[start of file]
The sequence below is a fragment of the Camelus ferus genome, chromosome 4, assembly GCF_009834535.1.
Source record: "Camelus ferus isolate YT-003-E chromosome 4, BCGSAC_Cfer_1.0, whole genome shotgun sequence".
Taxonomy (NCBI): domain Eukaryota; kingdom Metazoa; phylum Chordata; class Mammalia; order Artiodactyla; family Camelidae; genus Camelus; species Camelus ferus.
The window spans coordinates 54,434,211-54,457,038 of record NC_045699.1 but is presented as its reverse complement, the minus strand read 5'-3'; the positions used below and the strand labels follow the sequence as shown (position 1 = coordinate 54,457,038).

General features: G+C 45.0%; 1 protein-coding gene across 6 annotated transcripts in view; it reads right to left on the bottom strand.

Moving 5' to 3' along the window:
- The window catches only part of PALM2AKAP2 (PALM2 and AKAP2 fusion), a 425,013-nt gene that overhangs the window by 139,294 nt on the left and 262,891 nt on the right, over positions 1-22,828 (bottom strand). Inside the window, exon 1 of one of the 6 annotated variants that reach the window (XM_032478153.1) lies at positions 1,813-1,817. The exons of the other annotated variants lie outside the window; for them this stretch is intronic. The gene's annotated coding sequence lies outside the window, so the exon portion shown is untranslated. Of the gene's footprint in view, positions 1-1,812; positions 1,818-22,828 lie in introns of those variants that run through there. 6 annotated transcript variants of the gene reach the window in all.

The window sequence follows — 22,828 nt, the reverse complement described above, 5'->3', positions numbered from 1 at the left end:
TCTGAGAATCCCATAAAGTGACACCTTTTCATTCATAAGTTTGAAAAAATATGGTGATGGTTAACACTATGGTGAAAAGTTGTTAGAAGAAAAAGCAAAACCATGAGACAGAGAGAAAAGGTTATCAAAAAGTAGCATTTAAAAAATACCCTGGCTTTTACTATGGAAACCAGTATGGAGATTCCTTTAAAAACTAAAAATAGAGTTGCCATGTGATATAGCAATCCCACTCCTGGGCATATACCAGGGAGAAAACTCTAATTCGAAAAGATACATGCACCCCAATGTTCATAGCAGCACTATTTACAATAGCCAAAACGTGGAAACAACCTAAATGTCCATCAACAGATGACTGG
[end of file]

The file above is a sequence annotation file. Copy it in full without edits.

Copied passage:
The sequence below is a fragment of the Camelus ferus genome, chromosome 4, assembly GCF_009834535.1.
Source record: "Camelus ferus isolate YT-003-E chromosome 4, BCGSAC_Cfer_1.0, whole genome shotgun sequence".
Taxonomy (NCBI): domain Eukaryota; kingdom Metazoa; phylum Chordata; class Mammalia; order Artiodactyla; family Camelidae; genus Camelus; species Camelus ferus.
The window spans coordinates 54,434,211-54,457,038 of record NC_045699.1 but is presented as its reverse complement, the minus strand read 5'-3'; the positions used below and the strand labels follow the sequence as shown (position 1 = coordinate 54,457,038).

General features: G+C 45.0%; 1 protein-coding gene across 6 annotated transcripts in view; it reads right to left on the bottom strand.

Moving 5' to 3' along the window:
- The window catches only part of PALM2AKAP2 (PALM2 and AKAP2 fusion), a 425,013-nt gene that overhangs the window by 139,294 nt on the left and 262,891 nt on the right, over positions 1-22,828 (bottom strand). Inside the window, exon 1 of one of the 6 annotated variants that reach the window (XM_032478153.1) lies at positions 1,813-1,817. The exons of the other annotated variants lie outside the window; for them this stretch is intronic. The gene's annotated coding sequence lies outside the window, so the exon portion shown is untranslated. Of the gene's footprint in view, positions 1-1,812; positions 1,818-22,828 lie in introns of those variants that run through there. 6 annotated transcript variants of the gene reach the window in all.

The window sequence follows — 22,828 nt, the reverse complement described above, 5'->3', positions numbered from 1 at the left end:
TCTGAGAATCCCATAAAGTGACACCTTTTCATTCATAAGTTTGAAAAAATATGGTGATGGTTAACACTATGGTGAAAAGTTGTTAGAAGAAAAAGCAAAACCATGAGACAGAGAGAAAAGGTTATCAAAAAGTAGCATTTAAAAAATACCCTGGCTTTTACTATGGAAACCAGTATGGAGATTCCTTTAAAAACTAAAAATAGAGTTGCCATGTGATATAGCAATCCCACTCCTGGGCATATACCAGGGAGAAAACTCTAATTCGAAAAGATACATGCACCCCAATGTTCATAGCAGCACTATTTACAATAGCCAAAACGTGGAAACAACCTAAATGTCCATCAACAGATGACTGG